surprising things about the nature of reality. So it may well be that,
for instance, doing prostrations to dead teachers may be simply a metaphor,
or perhaps there's something to the idea that in some way there's an
aspect of the dead teachers still around, in some way which is not fully
understood. The point is, there's no requirement at least in the schools
I have studied that one must "believe" in such things. If you went to most
teachers in these traditions and said, "I don't believe this stuff" they
might give you many rejoinders, but no legitimate teacher would say, "well,
you must believe this."

In other words, to the extent I've experienced "mystical" phenomena it has
been because I've been thorough and skeptical, not in spite of it.
Skepticism one might say is the root of mysticism, rather than the
reverse. Naturally, there are many traditional beliefs in certain sects of
Buddhism which I haven't investigated, but I've never encountered any
credible teacher who insists on blind belief --- such a notion is in some
ways a contradiction in terms --- most of these things can't even be understood
until you have investigated them directly, so what does it even mean to
"believe" or "not believe" in it? You can't even define it without direct
experience or understanding.
  
inkwell.vue.444 : Buddhism on (and off) the WELL
permalink #93 of 214: Patrick Madden (padlemad) Tue 12 Jun 12 03:42
    
Nice post, thanks, Mitsu.
  
inkwell.vue.444 : Buddhism on (and off) the WELL
permalink #94 of 214: Ted Newcomb (tcn) Tue 12 Jun 12 04:02
    
After dipping my toe in the Buddhist waters in the 60's, am I the only
one that was later drawn in by the work of Joseph Campbell? I don't
think of him as a teacher of Buddhism as much as an evangelist. But he
greatly impacted my development along those lines.
  
inkwell.vue.444 : Buddhism on (and off) the WELL
permalink #95 of 214: Pseud Impaired (mitsu) Tue 12 Jun 12 14:36
    
Another point I'd make is that the fundamental, most central principles of
the illusory nature of the self, practice/samadhi, and so on --- principles
which apply in the case of contemplative practice, really don't depend on
"believing" in strange phenomena or mythology. You can look into them, or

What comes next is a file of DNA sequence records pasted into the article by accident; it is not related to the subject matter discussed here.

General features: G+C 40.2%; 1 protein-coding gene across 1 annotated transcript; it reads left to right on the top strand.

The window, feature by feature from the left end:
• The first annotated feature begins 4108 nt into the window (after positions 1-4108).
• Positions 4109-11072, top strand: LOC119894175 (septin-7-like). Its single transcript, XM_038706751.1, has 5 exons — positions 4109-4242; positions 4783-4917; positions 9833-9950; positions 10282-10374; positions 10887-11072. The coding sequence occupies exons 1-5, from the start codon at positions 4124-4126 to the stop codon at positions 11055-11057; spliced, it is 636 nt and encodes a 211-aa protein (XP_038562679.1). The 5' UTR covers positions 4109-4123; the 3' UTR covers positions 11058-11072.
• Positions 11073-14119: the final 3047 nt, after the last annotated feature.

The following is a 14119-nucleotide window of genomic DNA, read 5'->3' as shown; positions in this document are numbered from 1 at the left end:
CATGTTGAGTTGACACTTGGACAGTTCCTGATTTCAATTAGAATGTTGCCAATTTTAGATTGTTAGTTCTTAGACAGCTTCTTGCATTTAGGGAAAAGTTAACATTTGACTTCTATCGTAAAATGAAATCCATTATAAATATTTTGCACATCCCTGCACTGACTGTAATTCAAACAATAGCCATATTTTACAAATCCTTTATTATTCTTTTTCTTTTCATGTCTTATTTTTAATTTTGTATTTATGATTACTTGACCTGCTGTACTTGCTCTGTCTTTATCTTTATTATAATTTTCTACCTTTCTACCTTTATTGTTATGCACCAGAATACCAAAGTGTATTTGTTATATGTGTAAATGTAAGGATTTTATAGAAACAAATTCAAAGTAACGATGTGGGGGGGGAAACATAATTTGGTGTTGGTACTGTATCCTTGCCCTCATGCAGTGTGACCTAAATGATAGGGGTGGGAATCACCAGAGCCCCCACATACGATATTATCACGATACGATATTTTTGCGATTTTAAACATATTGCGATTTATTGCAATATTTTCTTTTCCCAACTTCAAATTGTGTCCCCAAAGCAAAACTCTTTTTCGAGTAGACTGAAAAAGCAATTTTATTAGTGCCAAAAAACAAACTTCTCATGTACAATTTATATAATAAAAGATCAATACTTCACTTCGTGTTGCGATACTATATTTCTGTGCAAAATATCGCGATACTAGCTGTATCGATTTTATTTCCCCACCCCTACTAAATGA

not, etc. I have actually experienced some really weird things, but then
again they're from my perspective interesting in the same way, say, quasars
or sea anemones or other phenomena are interesting. If you happen to study
with a teacher who is interested in such things, you can explore these
phenomena, but I don't think it's necessary to be a serious Buddhist.

The cultural/ritualistic practices, on the other hand, have more currency
in the context of the social and societal impact of Buddhism as a cultural
tradition. In fact most laypeople in Asia don't really know much about the
contemplative practices the monks and nuns do (as I mentioned, in Japan
most "Zen Buddhists" don't actually sit zazen, they just go to temple and
hear a monk give a talk once a week, like going to church). It's rather
interesting that in America, what's caught on are the contemplative practices;
it's as though lay Buddhists in America are "semi-professional" Buddhists,
unlike typical lay Buddhists in Asia. But contrary to the idea that this
makes American Buddhism less authentic, in many ways this brings American
Buddhism closer to the origins of Buddhism in the sanghas back in the original
Buddha's time: communities of actual practitioners. In the context of actual
practice, belief or disbelief isn't that important, investigation and
practice is important. This is not an American invention: it's part of
Buddhist tradition and teaching going back millennia.
  
inkwell.vue.444 : Buddhism on (and off) the WELL
permalink #96 of 214: Chris Marti (cmarti) Tue 12 Jun 12 17:19
    
Yep  ;-)
  
inkwell.vue.444 : Buddhism on (and off) the WELL
permalink #97 of 214: Renshin Bunce (renshin-b) Tue 12 Jun 12 17:42
    
It's said that Suzuki-roshi wanted to come to America because he felt
Zen had grown decadent in Japan.  And that when the time came for him
to choose between the Japanese congregation he'd been brought over to
lead, and the Americans who'd found him, he chose the Americans because
they sat zazen and the Japanese didn't.
  
inkwell.vue.444 : Buddhism on (and off) the WELL
permalink #98 of 214: Susan Sarandon, tractors, etc. (rocket) Tue 12 Jun 12 18:27
    
Excellent series of posts.

(<jonl>, do you mind if I quote your "Then there are approaches that
are more about embracing a comfortable illusion. I don't blame anyone
for embracing a comforting illusion..." with full attribution and
context in a talk I'm giving on restaurants? It's perfect.)
  
inkwell.vue.444 : Buddhism on (and off) the WELL
permalink #99 of 214: Jon Lebkowsky (jonl) Tue 12 Jun 12 20:41
    
Sure, no problem! (Trying to imagine the connection with
restaurants...)
  
inkwell.vue.444 : Buddhism on (and off) the WELL
permalink #100 of 214: Ted Newcomb (tcn) Wed 13 Jun 12 05:01
    
I don't know if it's the time or place, or a combination of both that
enabled the spread of Buddhism in the U.S. A lot of great posts here on
both the push and the pull, from Asia to the West. Our culture
produces a lot of stress, so it's not surprising that meditation and
mindfulness were two things people could immediately respond to in
Buddhist thinking. 

Buddhism seems to be ideally eclectic and able to absorb local and
cultural adaptations into its whole. Could you talk a bit about that?